Mark Twain quotes
Birthdate: 30. November 1835
Date of death: 21. April 1910
Samuel Langhorne Clemens , better known by his pen name Mark Twain, was an American writer, humorist, entrepreneur, publisher, and lecturer. Among his novels are The Adventures of Tom Sawyer and its sequel, the Adventures of Huckleberry Finn , the latter often called "The Great American Novel".
Twain was raised in Hannibal, Missouri, which later provided the setting for Tom Sawyer and Huckleberry Finn. He served an apprenticeship with a printer and then worked as a typesetter, contributing articles to the newspaper of his older brother Orion Clemens. He later became a riverboat pilot on the Mississippi River before heading west to join Orion in Nevada. He referred humorously to his lack of success at mining, turning to journalism for the Virginia City Territorial Enterprise. His humorous story, "The Celebrated Jumping Frog of Calaveras County", was published in 1865, based on a story that he heard at Angels Hotel in Angels Camp, California where he had spent some time as a miner. The short story brought international attention and was even translated into French. His wit and satire, in prose and in speech, earned praise from critics and peers, and he was a friend to presidents, artists, industrialists, and European royalty.
Twain earned a great deal of money from his writings and lectures, but he invested in ventures that lost most of it—notably the Paige Compositor, a mechanical typesetter that failed because of its complexity and imprecision. He filed for bankruptcy in the wake of these financial setbacks, but he eventually overcame his financial troubles with the help of Henry Huttleston Rogers. He chose to pay all his pre-bankruptcy creditors in full, even after he had no legal responsibility to do so.
Twain was born shortly after an appearance of Halley's Comet, and he predicted that he would "go out with it" as well; he died the day after the comet returned. He was lauded as the "greatest humorist this country has produced", and William Faulkner called him "the father of American literature".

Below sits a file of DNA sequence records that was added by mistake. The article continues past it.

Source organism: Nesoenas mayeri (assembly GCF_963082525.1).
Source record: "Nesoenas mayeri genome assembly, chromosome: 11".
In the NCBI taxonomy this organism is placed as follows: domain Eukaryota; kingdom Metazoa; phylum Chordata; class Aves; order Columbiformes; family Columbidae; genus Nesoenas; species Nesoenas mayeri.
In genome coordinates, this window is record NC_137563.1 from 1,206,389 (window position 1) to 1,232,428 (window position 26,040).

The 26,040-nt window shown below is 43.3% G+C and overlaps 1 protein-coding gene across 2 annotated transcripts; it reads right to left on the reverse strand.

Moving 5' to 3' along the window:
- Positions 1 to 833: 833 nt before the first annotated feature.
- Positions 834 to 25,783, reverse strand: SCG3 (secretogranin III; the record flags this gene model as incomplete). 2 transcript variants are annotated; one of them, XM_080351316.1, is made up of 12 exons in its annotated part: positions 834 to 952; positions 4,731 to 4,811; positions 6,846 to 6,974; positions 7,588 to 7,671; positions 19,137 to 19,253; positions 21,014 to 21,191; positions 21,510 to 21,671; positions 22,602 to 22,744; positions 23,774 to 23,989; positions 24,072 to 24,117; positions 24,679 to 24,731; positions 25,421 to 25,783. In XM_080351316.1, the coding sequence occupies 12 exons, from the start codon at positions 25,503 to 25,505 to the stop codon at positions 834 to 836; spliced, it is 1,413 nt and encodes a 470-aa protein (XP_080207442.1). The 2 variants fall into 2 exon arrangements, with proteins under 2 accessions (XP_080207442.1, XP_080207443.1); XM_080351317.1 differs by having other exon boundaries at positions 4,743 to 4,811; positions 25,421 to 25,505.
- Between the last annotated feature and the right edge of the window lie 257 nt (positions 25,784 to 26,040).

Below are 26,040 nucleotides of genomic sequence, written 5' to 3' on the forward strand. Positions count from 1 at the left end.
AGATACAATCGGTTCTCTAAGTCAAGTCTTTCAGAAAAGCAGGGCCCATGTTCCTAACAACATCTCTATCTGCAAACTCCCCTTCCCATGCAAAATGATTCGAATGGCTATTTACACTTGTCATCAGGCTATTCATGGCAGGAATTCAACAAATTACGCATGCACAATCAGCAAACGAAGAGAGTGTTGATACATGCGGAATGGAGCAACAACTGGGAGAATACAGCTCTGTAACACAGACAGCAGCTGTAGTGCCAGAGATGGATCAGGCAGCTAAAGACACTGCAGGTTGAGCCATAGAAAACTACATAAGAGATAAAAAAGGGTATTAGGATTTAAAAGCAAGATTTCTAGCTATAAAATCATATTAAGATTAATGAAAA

Quotes Mark Twain
Notebook entry, January or February 1894, Mark Twain's Notebook, ed. Albert Bigelow Paine (1935), p. 240 http://books.google.com/books?id=DjBVlb7cBSIC&pg=PA240
Variant: If you tell the truth you do not need a good memory!
Source: The Adventures of Huckleberry Finn
Alternate (also Twain's): Whenever you find that you are on the side of the majority, it is time to pause and reflect.
Variant: Never let your schooling interfere with your education.
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„Reader, suppose you were an idiot. And suppose you were a member of Congress. But I repeat myself.“
Draft manuscript (c.1881), quoted by Albert Bigelow Paine in Mark Twain: A Biography (1912), p. 724 http://books.google.com/books?id=2UYLAAAAIAAJ&pg=PA724#v=onepage&q&f=false
Variant: Suppose you were an idiot, and suppose you were a member of Congress; but I repeat myself.
Variant: I didn’t attend the funeral, but I sent a nice letter saying that I approved of it.
„The difference between the almost right word and the right word is really a large matter—'tis the difference between the lightning-bug and the lightning.“
— Mark Twain, The Wit and Wisdom of Mark Twain
Letter to George Bainton, 15 October 1888, solicited for and printed in George Bainton, The Art of Authorship: Literary Reminiscences, Methods of Work, and Advice to Young Beginners (1890), pp. 87–88 http://books.google.com/books?id=XjBjzRN71_IC&pg=PA87.
Twain repeated the lightning bug/lightning comparison in several contexts, and credited Josh Billings for the idea:
Josh Billings defined the difference between humor and wit as that between the lightning bug and the lightning.
Speech at the 145th annual dinner of St. Andrew's Society, New York, 30 November 1901, Mark Twain Speaking (1976), ed. Paul Fatout, p. 424
Billings' original wording was characteristically affected:
Don't mistake vivacity for wit, thare iz about az mutch difference az thare iz between lightning and a lightning bug.
Josh Billings' Old Farmer's Allminax, "January 1871" http://books.google.com/books?id=sUI1AAAAMAAJ&pg=PT30. Also in Everybody's Friend, or; Josh Billing's Encyclopedia and Proverbial Philosophy of Wit and Humor (1874), p. 304 http://books.google.com/books?id=7rA8AAAAYAAJ&pg=PA304
Source: The Wit and Wisdom of Mark Twain